The friends are out for a walk. Suddenly, they spot it – a beautiful bird perched high in a tree! They simply must have it and – shh!- they have a plan. So they tip-toe very slowly, nets poised – “Ready one … ready two … ready three … GO!” But, at the turn of the page, we find a ridiculous bunch of very tangled characters and a blissfully oblivious bird, flying away. One hilarious foiled plan after another and it’s clear that this goofy gang cannot catch that elusive birdie! But the littlest of this group, a quiet spectator up until now, knows that a bit of kindness can go a long way… Will his friends follow his gentle lead or will they get themselves into even more trouble?
Teaching Ideas and Resources:
- Retell the story from the point of view of one of the characters.
- Retell the story from the point of view of one of the birds.
- Rewrite the story in the form of a playscript. Could you perform it for an audience?
- Inverted commas aren’t used in this story. Could you rewrite it using the correct punctuation?
- ‘LOOK’ and ‘GO’ are imperative verbs. Can you think of any others?
- Write a set of instructions to teach people how to look after a bird.
- Make a list of ‘for’ and ‘against’ arguments about trying to catch wild animals.
- The characters have a plan, but this is never described. Could you write out their plan?
- Write a sequel for this story in which the four characters try to catch the squirrel.
- Create a similar story about some people who try to catch something unsuccessfully.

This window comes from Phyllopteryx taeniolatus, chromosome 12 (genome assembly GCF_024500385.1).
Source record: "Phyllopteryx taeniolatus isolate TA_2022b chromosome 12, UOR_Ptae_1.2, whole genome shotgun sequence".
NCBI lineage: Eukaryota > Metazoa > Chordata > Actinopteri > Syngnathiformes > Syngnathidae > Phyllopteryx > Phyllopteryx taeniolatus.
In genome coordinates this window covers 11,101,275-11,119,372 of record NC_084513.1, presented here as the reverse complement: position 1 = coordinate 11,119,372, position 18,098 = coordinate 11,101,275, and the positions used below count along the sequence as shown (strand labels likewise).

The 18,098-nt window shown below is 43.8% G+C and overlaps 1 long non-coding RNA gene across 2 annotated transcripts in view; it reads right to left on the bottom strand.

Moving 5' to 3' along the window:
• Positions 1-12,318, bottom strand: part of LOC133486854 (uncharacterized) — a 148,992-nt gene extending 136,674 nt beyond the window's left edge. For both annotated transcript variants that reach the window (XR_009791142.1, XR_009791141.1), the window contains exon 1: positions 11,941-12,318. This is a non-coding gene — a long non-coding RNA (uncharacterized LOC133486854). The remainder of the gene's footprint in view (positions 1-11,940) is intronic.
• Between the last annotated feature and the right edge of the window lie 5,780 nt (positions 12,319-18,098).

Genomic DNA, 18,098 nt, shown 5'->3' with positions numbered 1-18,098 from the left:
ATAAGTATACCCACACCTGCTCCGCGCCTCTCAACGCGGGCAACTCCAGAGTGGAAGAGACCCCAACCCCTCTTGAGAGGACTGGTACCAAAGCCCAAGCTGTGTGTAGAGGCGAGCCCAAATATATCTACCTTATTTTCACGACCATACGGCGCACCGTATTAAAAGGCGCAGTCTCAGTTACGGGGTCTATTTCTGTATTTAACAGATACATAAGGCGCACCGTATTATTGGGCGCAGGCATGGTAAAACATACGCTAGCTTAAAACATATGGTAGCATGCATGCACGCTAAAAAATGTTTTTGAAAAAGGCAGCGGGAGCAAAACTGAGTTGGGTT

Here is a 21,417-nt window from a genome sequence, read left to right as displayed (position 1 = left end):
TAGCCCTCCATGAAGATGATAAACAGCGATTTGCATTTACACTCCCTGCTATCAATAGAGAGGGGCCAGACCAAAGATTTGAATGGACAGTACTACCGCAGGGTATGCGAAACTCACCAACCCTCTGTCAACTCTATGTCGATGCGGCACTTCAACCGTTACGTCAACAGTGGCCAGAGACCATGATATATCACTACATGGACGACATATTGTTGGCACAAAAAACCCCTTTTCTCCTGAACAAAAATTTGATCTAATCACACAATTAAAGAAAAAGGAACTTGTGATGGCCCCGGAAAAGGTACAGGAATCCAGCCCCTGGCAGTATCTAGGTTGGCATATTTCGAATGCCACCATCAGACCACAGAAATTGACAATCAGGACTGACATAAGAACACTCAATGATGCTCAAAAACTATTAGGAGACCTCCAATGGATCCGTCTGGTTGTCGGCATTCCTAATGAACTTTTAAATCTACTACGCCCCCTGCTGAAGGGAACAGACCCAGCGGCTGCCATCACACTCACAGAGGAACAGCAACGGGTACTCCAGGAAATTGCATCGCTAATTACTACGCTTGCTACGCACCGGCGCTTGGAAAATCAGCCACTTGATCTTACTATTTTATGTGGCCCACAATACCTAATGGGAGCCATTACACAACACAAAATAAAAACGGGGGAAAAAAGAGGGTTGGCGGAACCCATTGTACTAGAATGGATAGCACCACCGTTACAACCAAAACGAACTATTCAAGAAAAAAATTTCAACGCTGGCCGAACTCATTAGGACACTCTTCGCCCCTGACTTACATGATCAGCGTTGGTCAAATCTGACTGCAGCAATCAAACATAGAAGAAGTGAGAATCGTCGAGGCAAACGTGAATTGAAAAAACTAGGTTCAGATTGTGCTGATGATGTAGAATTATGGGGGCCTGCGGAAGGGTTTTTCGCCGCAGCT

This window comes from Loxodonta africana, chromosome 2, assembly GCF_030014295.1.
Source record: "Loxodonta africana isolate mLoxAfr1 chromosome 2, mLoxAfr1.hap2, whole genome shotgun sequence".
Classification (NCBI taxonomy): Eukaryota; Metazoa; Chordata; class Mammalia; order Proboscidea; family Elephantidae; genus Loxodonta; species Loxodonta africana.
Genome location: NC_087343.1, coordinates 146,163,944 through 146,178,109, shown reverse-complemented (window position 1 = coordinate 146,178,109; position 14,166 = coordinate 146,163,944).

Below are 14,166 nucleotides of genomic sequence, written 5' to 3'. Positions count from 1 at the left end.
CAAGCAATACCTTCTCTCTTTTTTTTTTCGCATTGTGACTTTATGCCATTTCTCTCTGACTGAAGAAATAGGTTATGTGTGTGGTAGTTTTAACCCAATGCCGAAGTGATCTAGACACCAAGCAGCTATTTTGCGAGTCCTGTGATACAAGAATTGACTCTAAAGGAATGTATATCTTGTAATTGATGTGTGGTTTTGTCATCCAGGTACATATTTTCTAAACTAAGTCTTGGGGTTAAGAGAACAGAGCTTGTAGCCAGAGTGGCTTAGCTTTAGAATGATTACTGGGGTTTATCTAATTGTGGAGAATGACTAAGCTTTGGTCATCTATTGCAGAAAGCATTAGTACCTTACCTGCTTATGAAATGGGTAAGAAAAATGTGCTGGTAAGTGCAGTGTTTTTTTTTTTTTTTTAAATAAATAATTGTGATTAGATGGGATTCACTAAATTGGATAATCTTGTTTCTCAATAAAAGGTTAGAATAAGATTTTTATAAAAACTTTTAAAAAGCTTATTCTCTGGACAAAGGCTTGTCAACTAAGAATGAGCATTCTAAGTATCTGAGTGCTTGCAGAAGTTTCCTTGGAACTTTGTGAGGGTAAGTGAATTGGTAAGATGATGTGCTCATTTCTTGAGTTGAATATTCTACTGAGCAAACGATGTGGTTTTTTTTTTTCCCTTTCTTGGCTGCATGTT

- Read some of the reviews of this book on Chris Haughton’s site. Could you write your own review?
- Design a game in which the four characters have to try and catch a bird.
- Use art software to paint an image using different shades of one colour.
- Look at this trailer for the book. Could you make your own?
- Make some puppets to represent the characters in the story. Could you use them to perform it to an audience?
- Create a collage that shows one of the birds that the characters are trying to catch.
- Most of the illustrations use different shades of blue. Could you try to create your own pictures using different shades of the same colour?
- How many different shades of blue can you think of?
- Compose a piece of music to accompany an animated version of this story.
- Look at the expressions of the characters in the illustrations. How are they feeling? What are they thinking at different points?
- The author’s site has a number of activity sheets that schools can use. Download them here.